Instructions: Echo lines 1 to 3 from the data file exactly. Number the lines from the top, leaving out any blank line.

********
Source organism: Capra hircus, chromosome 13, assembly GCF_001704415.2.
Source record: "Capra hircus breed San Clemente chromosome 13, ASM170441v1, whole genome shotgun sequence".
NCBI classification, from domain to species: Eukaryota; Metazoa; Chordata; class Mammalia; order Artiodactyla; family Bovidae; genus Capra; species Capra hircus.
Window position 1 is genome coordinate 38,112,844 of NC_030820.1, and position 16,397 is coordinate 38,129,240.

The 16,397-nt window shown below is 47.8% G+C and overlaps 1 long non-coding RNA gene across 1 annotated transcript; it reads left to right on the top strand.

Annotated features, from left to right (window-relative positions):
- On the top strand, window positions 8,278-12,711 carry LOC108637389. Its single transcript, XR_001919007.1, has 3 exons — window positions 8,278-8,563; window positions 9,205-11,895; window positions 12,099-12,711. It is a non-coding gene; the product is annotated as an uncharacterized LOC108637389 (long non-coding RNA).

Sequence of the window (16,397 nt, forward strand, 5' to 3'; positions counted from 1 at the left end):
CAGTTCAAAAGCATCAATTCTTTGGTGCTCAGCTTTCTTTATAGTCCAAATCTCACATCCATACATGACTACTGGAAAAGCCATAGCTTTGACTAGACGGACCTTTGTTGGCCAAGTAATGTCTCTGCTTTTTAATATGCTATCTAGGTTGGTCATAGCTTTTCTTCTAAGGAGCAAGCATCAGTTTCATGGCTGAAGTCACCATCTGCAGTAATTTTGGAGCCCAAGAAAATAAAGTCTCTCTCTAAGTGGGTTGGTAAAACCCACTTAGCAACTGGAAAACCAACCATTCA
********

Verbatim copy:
Source organism: Capra hircus, chromosome 13, assembly GCF_001704415.2.
Source record: "Capra hircus breed San Clemente chromosome 13, ASM170441v1, whole genome shotgun sequence".
NCBI classification, from domain to species: Eukaryota; Metazoa; Chordata; class Mammalia; order Artiodactyla; family Bovidae; genus Capra; species Capra hircus.